(WOMENSENEWS)–Women’s giving circles are quickly spreading across the charitable landscape as more and more women discover a new way for women to exert their growing financial autonomy and sophistication.
Giving circles, like investment clubs, pool money from members and choose where the money will be invested. The members of a giving circle, however, expect returns in community-building, not personal financial gain.
As year-end enhances the spirit of charitable giving and financial planning, giving circles offer fresh ideas for a nonhierarchical but methodical way to target women’s wealth.
An expert in women’s philanthropy, Sondra Shaw-Hardy of Traverse City, Mich., is a leading advocate for giving circles. She said she was inspired to promote giving circles by the success of a circle in Seattle. That group, she said, has 300 members who each pledge $2,000 a year.
”Once I got onto the idea, I became an absolute minister for it because it makes so much sense,” Shaw-Hardy said in an interview.
Shaw-Hardy plans to begin documenting specific information about circles and how much they are donating. The anecdotal evidence currently indicates the movement is rapidly growing as the circles diversify their structures and priorities.
Circles Appeal to Rural and Urban Women Alike
For instance, women’s circles at the University of California at Long Beach and at Oklahoma State University leverage member contributions into scholarships.
The Three Generations Circle of Women in Shaw-Hardy’s hometown is a year old and has about 20 members. Each gives $1,000 annually and the circle divides the funds among the city’s Women’s Resource Center and other causes.
Another expert, Jane B. Ransom, executive director of the Minnesota Women’s Foundation in Minneapolis, considers giving circles an emerging vehicle for women’s philanthropy. Giving circles in her region, she said, are often small groups of rural women with very personal aims.
”To me, what was interesting was that members were using giving circles almost as a consciousness-raising tool,” Ransom said.
Members who do other charitable giving, she said, are learning in regular get-togethers about how to address needs collectively. Some circles respond by pooling cash on the spot to help someone in immediate crisis, such as having no shelter. And just as women’s investment clubs were a vehicle for women to teach one another about the stock market and other investments, the giving circles become centers for learning about the nature of philanthropy and their communities’ needs.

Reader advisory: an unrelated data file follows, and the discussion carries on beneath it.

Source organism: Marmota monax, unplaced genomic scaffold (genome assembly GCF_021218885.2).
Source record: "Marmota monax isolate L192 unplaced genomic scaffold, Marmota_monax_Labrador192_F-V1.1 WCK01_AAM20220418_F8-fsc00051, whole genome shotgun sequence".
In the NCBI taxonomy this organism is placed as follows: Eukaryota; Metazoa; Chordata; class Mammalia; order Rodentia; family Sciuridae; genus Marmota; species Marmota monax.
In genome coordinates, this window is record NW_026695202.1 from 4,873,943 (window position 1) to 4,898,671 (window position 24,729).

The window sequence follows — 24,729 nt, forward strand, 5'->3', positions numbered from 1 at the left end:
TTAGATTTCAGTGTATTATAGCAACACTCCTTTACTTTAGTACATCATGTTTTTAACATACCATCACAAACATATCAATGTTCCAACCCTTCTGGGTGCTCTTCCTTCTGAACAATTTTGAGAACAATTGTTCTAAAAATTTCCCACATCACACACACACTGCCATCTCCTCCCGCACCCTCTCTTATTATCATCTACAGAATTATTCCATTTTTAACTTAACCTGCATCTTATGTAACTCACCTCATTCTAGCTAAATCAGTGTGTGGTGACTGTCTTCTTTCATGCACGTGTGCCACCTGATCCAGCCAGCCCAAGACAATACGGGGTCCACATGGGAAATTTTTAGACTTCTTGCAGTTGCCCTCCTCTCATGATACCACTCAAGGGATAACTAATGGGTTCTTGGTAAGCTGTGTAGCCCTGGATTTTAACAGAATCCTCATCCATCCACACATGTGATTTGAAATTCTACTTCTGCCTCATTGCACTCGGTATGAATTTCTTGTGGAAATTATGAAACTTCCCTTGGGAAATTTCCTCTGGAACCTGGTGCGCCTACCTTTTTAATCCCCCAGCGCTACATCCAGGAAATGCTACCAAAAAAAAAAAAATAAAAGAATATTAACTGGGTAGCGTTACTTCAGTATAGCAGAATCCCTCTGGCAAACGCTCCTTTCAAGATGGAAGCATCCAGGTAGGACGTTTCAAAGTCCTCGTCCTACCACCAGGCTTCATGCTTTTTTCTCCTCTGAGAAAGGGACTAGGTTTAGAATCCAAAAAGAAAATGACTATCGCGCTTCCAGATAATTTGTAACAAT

The benefits of giving circles are not lost on urban women. Sixteen members formed the WellMet Group in New York last year, pledging $5,000 each year for three years. The circle’s gifts are administered through the New York Community Trust.
Another robust giving circle is the 50 Over 50 circle in South Florida. Deborah Hoffman and Nita Prieto-Maercks founded it in 1996, the Women’s Philanthropy Institute reports in its November newsletter. The South Florida circle has grown from the 50 original members donating $1,000 a year to at least 180 members. The circle, which supports the arts, has awarded more than $500,000 in grants.
Circles for Children Are Springing Up Too
In Milwaukee, little is a big trend in giving circles. The Women’s Fund of the Milwaukee Foundation serves as godmother for Little Women’s Fund, a giving circle there that now comprises 21 members, ages 1 to 13. Twenty are girls; one is a boy.
Money is placed with the Little Women’s Fund by a parent or other adult on behalf of the children, who learn philanthropy through a program created to teach them about giving, volunteering and how to fund community needs. The Milwaukee program is creating a curriculum to teach children these skills and providing related materials. At least four other children’s and girls’ giving circles have developed from the model–in Everett, Wash., Hartford, Conn., Wisconsin Rapids, Wis., and Tucson, Ariz.
Tracy Wayson, director of the Women’s Fund in Milwaukee, said the adults learn, too. By bringing the children to the table to talk about priorities, such as sports, other forms of personal enrichment, health for girls and good learning environments, the Little Women’s Fund gets feedback for its grant-making aimed at children.
Building the Little Women’s Fund, Wayson said, helped expand ”how we think about giving circles. There are as many sizes and flavors of giving circles as there are people who participate.”
Shaw-Hardy agreed. ”’Each circle,” she noted, “is different because each community is different. But there are some things that are the same about each group.”
She identified some of the commonalities in a how-to book, “Creating a Women’s Giving Circle,” published by the Women’s Philanthropy Institute of Madison, Wis.
Characteristics of giving circles are:
- Membership is broad and inclusive;
- Contributions are about equal for members, given at least once a year and pooled;
- Members determine how the money will be distributed;
- Funds address specific community or institutional needs;
- Learning more about philanthropy and finance is part of the process;
- Members participate in decision-making;
- Recognition for giving is minimal;
- Volunteers provide most of the circle’s support.
Shaw-Hardy said that the chance to make change is central to the appeal of giving circles.
”Women like to create something … Women want to change things, they don’t want to maintain the status quo. Women see that by pooling their money what a difference they can make.”
Glenda Crank Holste is a Twin Cities journalist.